Morro Bay’s eelgrass beds are a critical resource. They provide food and shelter to many plants and animals, including juvenile rockfish, steelhead trout, various shorebirds and waterfowl, and the southern sea otter. Eelgrass also helps to improve water quality. It increases water clarity, produces oxygen, sequesters carbon, and absorbs excess nutrients. Studies have shown that eelgrass is also capable of removing toxic contaminants from marine sediments. Unfortunately, eelgrass beds are diminishing worldwide. Nearly ¼ million acres of eelgrass have been lost globally over the last 30 years. This rate is comparable to losses reported for mangroves, coral reefs, and …

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Saturday Scientists at the Morro Bay Museum of Natural History

Even the docents get involved. Christine Lanier (left) and Cheryl Powers (right) look at flowers under a dissecting scope during the “Mayflowers” Saturday Scientists program, which is typically held near Mother’s Day each year. Photograph courtesy of the Morro Bay Natural History Museum.

  Have you ever seen a toe-biter or a mayfly magnified to 30 times its normal size? Have you examined the root of an onion so closely that you could observe cells dividing in its root cap? Have you gotten a bee’s view of pollen on a flower stamen? If so, odds are that you’ve been to a Saturday Scientists program at the Morro Bay Museum of Natural History. Saturday Scientists has been an institution at the museum for the past four years. These engaging two-hour-long programs draw in curious locals and visitors alike to examine specimens from the natural …

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Make a Day for the Bay Profile: Wendy Disch

  This summer and fall, the Morro Bay National Estuary Program is asking everyone who enjoys the estuary to Give a Day for the Bay to help keep it clean and healthy for all of us. We’ve worked with our partners to put together a variety of volunteer service activities for you to participate in. We also encourage you to Make a Day for the Bay by creating your own bay-friendly service activity at home. In order to inspire you, we’ve invited Wendy Disch, owner of éphé mer handmade beach apparel on the Embarcadero, to tell how she takes care …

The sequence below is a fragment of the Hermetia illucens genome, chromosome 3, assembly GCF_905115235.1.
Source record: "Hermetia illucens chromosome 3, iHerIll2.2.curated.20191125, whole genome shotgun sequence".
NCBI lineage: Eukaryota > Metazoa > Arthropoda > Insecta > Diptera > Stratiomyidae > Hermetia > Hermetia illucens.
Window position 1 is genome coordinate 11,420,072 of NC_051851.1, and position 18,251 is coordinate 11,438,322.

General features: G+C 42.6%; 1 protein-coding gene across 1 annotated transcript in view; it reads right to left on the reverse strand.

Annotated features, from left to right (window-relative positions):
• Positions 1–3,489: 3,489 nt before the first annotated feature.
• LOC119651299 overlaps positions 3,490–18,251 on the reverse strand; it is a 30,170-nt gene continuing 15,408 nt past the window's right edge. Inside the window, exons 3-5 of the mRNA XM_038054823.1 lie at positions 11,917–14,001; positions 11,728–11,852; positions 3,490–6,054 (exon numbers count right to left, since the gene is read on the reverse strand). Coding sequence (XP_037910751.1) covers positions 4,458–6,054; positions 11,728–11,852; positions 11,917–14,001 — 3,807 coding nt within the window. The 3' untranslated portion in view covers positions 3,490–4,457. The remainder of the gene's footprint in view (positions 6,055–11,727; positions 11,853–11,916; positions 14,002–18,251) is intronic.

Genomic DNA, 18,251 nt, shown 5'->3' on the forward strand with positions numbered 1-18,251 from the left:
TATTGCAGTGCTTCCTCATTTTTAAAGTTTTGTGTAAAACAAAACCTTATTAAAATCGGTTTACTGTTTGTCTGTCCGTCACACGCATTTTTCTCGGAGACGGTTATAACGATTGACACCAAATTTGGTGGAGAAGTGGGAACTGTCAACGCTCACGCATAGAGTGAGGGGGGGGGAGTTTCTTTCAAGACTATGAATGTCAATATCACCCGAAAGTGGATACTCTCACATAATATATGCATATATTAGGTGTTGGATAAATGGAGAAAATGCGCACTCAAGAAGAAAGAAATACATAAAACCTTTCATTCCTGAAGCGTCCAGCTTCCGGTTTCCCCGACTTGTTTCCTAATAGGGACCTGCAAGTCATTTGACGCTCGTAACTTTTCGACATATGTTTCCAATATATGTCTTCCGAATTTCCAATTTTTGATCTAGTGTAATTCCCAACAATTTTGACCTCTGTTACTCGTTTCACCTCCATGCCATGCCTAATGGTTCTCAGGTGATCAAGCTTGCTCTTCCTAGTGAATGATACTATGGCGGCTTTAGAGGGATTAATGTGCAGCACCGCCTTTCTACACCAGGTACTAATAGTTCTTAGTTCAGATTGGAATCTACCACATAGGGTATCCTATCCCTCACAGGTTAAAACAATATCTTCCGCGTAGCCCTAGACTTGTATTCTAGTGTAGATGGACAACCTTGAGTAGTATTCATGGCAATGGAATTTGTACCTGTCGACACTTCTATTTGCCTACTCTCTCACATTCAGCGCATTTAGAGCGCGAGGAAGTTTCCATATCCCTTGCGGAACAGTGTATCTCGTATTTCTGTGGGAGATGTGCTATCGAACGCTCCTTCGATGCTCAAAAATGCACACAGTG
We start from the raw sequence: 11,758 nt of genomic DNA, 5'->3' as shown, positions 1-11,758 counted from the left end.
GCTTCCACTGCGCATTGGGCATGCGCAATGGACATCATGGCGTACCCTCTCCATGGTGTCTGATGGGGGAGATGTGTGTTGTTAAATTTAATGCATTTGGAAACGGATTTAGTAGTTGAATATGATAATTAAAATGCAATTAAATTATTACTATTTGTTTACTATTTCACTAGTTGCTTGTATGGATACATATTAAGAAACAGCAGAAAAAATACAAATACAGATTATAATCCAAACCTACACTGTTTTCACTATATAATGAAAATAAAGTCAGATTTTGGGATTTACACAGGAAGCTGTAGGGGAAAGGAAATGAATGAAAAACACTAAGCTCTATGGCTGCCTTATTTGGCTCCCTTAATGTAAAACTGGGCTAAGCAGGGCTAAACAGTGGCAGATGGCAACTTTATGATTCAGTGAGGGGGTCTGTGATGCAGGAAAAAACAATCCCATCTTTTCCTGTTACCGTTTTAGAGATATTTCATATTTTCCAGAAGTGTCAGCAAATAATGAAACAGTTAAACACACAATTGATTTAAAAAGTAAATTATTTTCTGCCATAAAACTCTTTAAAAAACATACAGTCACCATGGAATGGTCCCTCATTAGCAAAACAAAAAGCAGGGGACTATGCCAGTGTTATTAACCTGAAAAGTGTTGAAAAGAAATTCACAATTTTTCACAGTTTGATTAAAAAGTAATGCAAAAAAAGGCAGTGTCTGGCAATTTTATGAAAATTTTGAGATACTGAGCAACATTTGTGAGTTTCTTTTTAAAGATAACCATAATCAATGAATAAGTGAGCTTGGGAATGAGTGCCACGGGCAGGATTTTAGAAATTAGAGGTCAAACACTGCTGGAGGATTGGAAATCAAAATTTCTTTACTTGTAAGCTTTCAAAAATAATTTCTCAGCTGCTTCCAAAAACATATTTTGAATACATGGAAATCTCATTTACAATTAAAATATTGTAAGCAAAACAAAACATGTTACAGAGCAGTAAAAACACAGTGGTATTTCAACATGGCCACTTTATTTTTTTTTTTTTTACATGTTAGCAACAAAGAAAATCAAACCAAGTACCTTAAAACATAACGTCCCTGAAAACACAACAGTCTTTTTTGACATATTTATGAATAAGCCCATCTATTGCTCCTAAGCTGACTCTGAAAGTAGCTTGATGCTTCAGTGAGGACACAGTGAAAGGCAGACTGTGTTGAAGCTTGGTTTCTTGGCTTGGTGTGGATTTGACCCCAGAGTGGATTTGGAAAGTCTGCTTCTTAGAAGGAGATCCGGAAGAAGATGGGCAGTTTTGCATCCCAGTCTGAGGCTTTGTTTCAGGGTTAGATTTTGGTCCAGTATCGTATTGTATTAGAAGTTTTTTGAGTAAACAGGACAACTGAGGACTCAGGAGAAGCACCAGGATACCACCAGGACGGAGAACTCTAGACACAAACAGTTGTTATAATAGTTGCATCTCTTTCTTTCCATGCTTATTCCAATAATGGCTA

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Preserving Today’s Morro Bay for the Future

City of Morro Bay Mayor, Jamie Irons (in blue shirt on left), poses with members of the Historical Society of Morro Bay and the Morro Bay 50th Celebration Committee at the time capsule site. A plaque commemorating the event will be installed on the large rock that sits over the capsule.

  In July of 2014, Morro Bay celebrated 50 years as an incorporated city and 150 years as a town. Residents enjoyed a full year of fun-filled events to commemorate this special anniversary. Many of these events focused on the natural beauty of Morro Bay. Participants took a New Year’s Day hike that started at Morro Rock, set out on two wheels for an eco-friendly Historical Bike Tour, planted trees at the Monarch Mixer, participated in a volunteer cleanup, and more. When the celebration came to a close last Friday, July 17, it made its own mark on history: the …

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Keeping it Clean – Our New Video “Clean Water, Great Life”

Morro Bay is a unique place that is dear to many of our hearts. We value it for different reasons—fun on the water, delicious seafood, our livelihood, or even its restful views. All of this is made possible by clean water. The work of the Estuary Program is to protect this special place for many generations to come. As part of this effort, the Estuary Program conducts monitoring activities throughout the bay and watershed to track long-term trends in water quality. One parameter we track regularly is the level of bacteria in the bay. Volunteers venture to eight sites each …